A power of attorney (POA) in which you (the principal) appoint an agent (the attorney-in-fact) to act and make decisions on your behalf.
The power of attorney document authorizes the agent over a broad or limited jurisdiction as set out by the principal. They can either be authorized to make financial decisions, health care decisions, both, or even handle the personal and domestic care of the principal as the case may be.
But you may be asking, when does power of attorney take effect after being created?
When a power of attorney takes effect depends on the type of power of attorney in question. There are different types of powers of attorney, each having its own time at which it becomes effective. So to answer the question, let us discuss the different types of powers of attorney.
Types of powers of attorney and when they take effect
· Limited power of attorney (conventional POA)
This type of POA is usually very specific, probably authorizing the agent to act on the principal’s behalf whenever the principal is out of the country or state, or authorizing them to make a particular sale of property.
This kind of POA takes effect when created and stops when the principal becomes mentally incapacitated or terminates the arrangement.
As the principal, you must state exactly what you are authorizing your attorney-in-fact to do.
· Durable POA
This type of power of attorney continues being in effect even when incapacity hits. Like the limited power of attorney, the durable POA takes effect when signed. The agent can carry out their authorization throughout the lifetime of the principal until the principal issues a cancellation of the arrangement. Durable POAs are the most popular because of their ease and cost-effectiveness.
· Springing POA
As the name implies, the springing power of attorney “springs” into effect immediately a particular event occurs, probably incapacitation. A springing POA must be designed with care to prevent difficulties in identifying what exactly is supposed to trigger the document into effect.
· Medical POA
A medical POA is also known as healthcare proxy or durable power of attorney for healthcare. It is both a springing POA and a durable POA by the fact that it takes effect when a specific even occurs, such as incapacitation, and will last throughout the principal’s lifetime so long they remain incapacitated (which is likely if they have become old and developed a deteriorating mental illness like dementia). Some medical powers of attorney are designed to terminate the moment the principal recovers from the incapacity.
Why should you create a power of attorney?
A power of attorney is a fundamental document to include in your estate plan. The reason is because it gives you the opportunity to have someone manage your affairs in the event you are unable to do so yourself, ensuring your financial and personal affairs are in good hands always.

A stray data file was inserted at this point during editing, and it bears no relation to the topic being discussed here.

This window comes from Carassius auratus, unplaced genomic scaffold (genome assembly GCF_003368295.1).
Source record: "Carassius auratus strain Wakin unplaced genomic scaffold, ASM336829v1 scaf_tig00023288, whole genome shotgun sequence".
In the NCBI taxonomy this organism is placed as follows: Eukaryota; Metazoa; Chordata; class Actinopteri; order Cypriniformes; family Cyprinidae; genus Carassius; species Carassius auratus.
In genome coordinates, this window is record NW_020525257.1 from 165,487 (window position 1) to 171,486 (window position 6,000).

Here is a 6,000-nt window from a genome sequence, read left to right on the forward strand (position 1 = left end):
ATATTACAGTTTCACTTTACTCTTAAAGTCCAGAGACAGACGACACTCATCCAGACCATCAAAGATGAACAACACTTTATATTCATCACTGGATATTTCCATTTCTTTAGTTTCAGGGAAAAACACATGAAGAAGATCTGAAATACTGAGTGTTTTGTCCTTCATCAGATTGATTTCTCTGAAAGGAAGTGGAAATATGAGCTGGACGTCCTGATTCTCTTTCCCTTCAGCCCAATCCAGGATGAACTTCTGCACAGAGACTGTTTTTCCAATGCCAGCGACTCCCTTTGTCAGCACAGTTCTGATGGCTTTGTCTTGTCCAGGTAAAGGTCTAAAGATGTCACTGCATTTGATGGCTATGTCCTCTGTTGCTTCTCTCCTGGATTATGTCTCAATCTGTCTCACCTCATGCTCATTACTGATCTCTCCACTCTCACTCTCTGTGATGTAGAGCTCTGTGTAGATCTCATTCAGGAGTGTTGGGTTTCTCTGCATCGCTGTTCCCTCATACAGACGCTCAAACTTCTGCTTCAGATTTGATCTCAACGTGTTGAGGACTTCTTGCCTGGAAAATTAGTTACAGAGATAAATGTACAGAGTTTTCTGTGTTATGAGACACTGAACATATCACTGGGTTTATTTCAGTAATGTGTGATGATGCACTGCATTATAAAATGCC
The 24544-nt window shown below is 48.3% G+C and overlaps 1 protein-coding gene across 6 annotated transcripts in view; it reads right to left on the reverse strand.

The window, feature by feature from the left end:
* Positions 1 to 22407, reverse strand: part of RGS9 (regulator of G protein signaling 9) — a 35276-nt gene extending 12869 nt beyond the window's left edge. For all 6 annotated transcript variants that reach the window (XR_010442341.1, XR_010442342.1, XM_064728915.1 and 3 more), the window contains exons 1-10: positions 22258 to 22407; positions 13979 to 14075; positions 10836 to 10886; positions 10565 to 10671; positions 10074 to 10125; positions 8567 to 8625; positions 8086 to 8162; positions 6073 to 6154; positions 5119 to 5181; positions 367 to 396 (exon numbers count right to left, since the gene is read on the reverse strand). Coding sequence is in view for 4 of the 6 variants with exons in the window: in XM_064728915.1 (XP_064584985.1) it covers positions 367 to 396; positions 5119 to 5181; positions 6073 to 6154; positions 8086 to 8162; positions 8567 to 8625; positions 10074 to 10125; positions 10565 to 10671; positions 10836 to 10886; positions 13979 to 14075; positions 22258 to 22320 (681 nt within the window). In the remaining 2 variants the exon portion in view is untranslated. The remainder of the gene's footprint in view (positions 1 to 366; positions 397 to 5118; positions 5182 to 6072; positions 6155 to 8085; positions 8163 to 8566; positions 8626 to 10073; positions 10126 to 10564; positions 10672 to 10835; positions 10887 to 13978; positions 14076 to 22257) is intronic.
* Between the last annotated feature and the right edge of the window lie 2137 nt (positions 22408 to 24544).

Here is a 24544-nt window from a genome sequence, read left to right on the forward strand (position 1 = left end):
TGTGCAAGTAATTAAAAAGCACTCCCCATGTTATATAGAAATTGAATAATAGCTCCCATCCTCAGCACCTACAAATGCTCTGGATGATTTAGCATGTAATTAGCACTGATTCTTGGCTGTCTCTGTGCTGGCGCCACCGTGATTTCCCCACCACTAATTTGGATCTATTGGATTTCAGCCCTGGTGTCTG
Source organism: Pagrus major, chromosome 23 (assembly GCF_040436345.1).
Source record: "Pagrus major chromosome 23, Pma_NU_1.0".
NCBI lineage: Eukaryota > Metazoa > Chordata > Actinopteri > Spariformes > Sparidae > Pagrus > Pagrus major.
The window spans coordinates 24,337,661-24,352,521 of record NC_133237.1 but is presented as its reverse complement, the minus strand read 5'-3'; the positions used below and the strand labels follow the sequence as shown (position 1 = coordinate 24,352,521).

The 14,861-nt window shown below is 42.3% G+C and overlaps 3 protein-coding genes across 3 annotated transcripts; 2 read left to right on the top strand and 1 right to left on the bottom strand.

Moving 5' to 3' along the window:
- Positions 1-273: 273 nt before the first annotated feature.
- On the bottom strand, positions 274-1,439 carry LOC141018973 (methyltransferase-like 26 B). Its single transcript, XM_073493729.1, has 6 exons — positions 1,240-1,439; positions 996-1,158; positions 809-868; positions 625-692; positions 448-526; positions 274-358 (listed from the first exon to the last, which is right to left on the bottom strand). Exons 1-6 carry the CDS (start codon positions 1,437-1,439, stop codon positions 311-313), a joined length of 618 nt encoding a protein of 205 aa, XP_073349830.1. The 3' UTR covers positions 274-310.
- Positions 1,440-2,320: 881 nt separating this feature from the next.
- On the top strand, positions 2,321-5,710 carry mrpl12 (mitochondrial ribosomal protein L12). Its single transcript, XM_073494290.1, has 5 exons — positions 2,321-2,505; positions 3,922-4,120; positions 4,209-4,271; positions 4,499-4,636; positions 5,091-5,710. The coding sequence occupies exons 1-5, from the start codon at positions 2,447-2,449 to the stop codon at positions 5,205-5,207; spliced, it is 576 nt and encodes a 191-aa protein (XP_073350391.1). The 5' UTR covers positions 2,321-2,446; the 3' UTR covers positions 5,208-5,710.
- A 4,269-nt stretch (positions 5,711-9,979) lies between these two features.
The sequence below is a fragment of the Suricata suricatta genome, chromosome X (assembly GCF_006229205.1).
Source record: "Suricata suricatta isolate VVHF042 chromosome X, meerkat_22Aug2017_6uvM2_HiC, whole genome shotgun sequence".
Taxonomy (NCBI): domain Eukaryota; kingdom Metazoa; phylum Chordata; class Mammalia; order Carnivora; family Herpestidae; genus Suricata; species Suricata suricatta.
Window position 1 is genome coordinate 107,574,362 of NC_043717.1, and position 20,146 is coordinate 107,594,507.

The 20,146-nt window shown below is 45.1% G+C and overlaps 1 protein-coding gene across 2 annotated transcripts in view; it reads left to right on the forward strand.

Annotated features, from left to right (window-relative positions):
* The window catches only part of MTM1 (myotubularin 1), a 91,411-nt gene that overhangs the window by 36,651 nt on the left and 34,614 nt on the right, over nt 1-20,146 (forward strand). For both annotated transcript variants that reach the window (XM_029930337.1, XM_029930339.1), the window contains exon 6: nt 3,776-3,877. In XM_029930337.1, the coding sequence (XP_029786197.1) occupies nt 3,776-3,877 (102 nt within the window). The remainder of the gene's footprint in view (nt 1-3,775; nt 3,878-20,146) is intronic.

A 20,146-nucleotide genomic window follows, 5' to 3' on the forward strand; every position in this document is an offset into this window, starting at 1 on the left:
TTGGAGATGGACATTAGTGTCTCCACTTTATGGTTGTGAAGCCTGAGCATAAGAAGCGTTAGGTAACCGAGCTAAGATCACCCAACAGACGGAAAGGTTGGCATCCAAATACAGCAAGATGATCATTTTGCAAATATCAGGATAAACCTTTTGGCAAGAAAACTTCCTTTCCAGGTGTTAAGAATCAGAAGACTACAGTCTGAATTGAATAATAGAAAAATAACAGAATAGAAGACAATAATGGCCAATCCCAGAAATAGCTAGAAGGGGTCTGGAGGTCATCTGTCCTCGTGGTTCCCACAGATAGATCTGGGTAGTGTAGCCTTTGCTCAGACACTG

For example, you may become incapacitated in the future due to Alzheimer’s or some other critical illness. Who handles your business in your stead? How are you sure there will be someone running things and making decisions just as you would have done?
By creating a power of attorney, you remove the conflict of opinions which may occur within your family in such situations. They wouldn’t have to argue about what should be done. There would be an agent who makes the call.
What happens if you don’t have a power of attorney
Powers of attorney can be the instrument that protects your best interests, your healthcare, finances, and even the way you die. If you do not have one and you become incapacitated, your family may be thrown into confusion about what to do, and they may have to go through the costly and time consuming process of guardianship.
Note that someone even as you close to you as your spouse cannot take legal or financial actions regarding any property held in only your name. A power of attorney can grant that opportunity to sell or invest.
Additionally, if you do not have a power of attorney before becoming incapacitated, your family members can’t create one for you. Principals have to set up their own powers of attorney when they have the legal capacity to do so. So without a POA, the court will have to appoint a guardian or conservator over you in the event you become incapacitated. This process is lengthy and costly.
Professional help with drafting your power of attorney NY Queens
Need help with drafting your power of attorney or determining which to create? Our estate planning attorneys NY Queens are ready to assist you. We ensure your documents are state compliant and works to your best interests.